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Soledad Morales: "Tourism is the sector of activity the collaborative economy has influenced the most"

Researcher in the New Perspectives in Tourism and Leisure group

Soledad Morales has a PhD in Geography from the Universitat Autnoma de Barcelona and started her teaching and research career in the UOC's Faculty of Economics and Business in 2009. She is a member of the New Perspectives in Tourism and Leisure (NOUTUR) research group, where she looks at the links between the collaborative economy and tourism, among other questions. She is also academic director of the master's degrees in Sustainable Tourism and ICT, and in Strategy and Sustainable Management of Tourism Destinations, which is run in conjunction with the UN's World Tourism Organization.

What are the NOUTUR group’s aims?

NOUTUR is a research group that brings a critical and analytical eye to tourism. It's an interdisciplinary group with geographers, economists, engineers and experts in marketing. We work holistically, employing horizontal structures for collaboration and different leadership styles. This makes it easy and rewarding to work there.

How do the new ways of promoting tourism fit with the collaborative economy?

We have carried out a broad scope analysis to identify the initiatives and projects related to the collaborative economy in tourism. They exist in almost all sectors of tourism: from accommodation, restaurants, tourist guides, experience tourism, mobility to crowdfunding.

Is the collaborative economy seen in tourism purely for profit?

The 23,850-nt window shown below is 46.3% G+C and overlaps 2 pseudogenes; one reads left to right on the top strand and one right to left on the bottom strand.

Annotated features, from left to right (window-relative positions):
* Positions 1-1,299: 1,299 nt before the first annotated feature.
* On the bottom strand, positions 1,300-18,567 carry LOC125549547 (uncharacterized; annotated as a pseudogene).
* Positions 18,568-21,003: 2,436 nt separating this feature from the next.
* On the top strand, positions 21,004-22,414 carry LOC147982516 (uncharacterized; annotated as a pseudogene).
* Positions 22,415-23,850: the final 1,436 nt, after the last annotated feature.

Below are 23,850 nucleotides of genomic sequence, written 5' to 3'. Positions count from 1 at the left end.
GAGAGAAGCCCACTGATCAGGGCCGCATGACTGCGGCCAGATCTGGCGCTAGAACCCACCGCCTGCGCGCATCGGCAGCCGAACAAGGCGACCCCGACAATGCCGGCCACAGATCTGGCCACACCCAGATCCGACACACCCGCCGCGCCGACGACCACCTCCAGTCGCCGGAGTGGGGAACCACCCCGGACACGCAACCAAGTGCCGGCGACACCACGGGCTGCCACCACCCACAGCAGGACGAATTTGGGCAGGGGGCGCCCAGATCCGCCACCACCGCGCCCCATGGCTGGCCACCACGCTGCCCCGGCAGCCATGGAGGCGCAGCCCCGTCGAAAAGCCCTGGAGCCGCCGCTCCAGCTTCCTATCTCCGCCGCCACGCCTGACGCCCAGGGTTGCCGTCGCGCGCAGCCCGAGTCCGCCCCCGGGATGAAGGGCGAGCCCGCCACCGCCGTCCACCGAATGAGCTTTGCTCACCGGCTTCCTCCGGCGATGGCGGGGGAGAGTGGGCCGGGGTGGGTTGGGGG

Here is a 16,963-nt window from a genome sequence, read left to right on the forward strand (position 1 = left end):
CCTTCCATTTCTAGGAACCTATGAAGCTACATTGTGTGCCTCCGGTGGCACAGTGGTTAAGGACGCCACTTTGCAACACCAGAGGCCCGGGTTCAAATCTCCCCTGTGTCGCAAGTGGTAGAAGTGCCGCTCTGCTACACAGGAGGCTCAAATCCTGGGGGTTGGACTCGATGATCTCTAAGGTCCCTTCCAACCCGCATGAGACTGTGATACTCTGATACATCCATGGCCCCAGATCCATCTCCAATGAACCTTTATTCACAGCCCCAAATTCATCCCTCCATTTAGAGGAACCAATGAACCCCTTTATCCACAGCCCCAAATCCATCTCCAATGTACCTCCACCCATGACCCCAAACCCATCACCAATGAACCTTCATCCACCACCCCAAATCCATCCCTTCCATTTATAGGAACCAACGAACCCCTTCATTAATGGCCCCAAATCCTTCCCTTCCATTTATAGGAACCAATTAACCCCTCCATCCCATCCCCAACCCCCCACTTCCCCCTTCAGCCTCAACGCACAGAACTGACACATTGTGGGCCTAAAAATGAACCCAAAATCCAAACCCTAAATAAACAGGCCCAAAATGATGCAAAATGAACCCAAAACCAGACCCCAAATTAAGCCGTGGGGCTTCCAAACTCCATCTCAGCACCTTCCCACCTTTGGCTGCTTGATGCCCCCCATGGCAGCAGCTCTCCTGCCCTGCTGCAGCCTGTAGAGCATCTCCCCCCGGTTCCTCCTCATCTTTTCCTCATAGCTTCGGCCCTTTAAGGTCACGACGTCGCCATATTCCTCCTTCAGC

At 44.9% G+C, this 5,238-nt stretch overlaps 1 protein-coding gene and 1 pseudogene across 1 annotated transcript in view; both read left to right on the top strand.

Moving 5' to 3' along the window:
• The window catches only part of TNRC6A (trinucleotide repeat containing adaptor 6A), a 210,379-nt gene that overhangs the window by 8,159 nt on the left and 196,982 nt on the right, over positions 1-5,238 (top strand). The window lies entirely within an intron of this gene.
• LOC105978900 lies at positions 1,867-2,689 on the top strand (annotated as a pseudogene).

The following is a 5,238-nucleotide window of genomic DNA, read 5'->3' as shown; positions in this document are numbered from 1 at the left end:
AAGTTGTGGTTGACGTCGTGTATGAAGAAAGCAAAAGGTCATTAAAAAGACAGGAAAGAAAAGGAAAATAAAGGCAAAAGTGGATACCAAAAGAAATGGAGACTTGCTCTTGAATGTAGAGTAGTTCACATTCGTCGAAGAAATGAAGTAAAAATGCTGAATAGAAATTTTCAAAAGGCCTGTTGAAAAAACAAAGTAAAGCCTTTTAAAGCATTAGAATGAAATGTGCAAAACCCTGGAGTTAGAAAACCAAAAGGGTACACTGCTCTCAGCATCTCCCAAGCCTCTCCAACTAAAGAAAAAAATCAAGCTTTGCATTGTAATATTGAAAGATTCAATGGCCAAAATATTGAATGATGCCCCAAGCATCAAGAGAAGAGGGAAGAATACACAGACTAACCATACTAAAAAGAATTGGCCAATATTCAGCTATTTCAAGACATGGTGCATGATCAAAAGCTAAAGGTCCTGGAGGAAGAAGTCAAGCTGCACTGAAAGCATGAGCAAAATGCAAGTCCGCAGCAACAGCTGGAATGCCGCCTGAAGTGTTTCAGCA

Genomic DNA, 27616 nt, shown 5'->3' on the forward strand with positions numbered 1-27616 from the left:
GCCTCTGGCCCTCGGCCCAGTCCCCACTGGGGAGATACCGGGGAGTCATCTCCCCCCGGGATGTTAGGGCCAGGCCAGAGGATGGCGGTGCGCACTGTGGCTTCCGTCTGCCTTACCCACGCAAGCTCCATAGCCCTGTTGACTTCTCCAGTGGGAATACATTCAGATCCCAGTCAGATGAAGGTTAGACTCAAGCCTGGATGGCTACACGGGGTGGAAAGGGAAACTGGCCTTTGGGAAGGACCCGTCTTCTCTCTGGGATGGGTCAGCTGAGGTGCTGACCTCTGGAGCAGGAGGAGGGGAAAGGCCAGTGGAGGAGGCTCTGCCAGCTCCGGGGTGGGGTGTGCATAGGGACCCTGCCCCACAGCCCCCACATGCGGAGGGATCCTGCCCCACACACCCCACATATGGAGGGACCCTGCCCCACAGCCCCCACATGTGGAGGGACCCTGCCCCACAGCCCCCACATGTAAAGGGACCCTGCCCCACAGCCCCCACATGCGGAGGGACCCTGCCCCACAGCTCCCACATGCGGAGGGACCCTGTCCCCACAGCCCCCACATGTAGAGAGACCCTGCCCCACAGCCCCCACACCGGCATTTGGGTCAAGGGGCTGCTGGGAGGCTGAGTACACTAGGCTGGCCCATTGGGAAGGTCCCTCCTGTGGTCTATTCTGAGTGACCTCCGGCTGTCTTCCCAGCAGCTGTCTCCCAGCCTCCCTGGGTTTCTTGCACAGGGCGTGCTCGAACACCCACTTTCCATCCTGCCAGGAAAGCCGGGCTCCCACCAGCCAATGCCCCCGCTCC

Services like Airbnb have made themselves out to be part of the collaborative economy, when in fact they're just forms of platform capitalism. We carried out an analysis in Barcelona and less than 30% of the transactions could be attributed to the collaborative economy; i.e. directly between host and guest. Almost 70% of bookings involved large-scale agents. But there are services like Blablacar's car-pooling that do meet the true definition of the sharing economy. Platforms represent one of the major concerns for tourism, because they can have an important impact on access to cities and, above all, to accommodation. However, the collaborative economy can also be used to generate new discourses, new ways to manage tourism. In fact, in our research the key question we have is the extent to which the collaborative economy is contributing to the development of a more sustainable system of tourism and to the development of healthier and more responsible societies. And there are other initiatives that can be more disruptive and provide new visions and new paradigms that should make us reflect on tourism. When we talk about touristification, we are talking about the right to mobility, the right to adequate housing and the right to tourism.

In terms of your international research, you singled out the Improved Employability and Apprenticeship in the Tourism Sector (IDEATE) project. What did it involve?

It set out to conduct an analysis of the professional skills required to generate a more sustainable kind of tourism with all those involved in the sector: employers, universities, companies, students and people working in tourism. We developed e-learning training courses that facilitated the acquisition of these skills.

You looked at the impact of the Msica Viva de Vic festival: what is the role of this type of event in terms of the impact of tourism?

We designed a methodology for analysing the impact of the event. The organizers of the festival are using the results to improve the event’s sustainability and its social impact. The festival in not just a music marketing platform, which is one of its main objectives, but in the 30 years it has been running, it has also become a cohesive agent within Vic society, as well as a hub for the generation of social capital. Impact studies represent an exercise in transparency, especially when it comes to public institutions running this type of event.

Could you recommend a piece of work that might give us an insight into your area of research?

Maybe the film Roma. What does it have to do with tourism? On a low budget, and with great sensitivity and simplicity, it conveys a message and gives people on the fringes of society a voice. And that has often been the leitmotif for my research.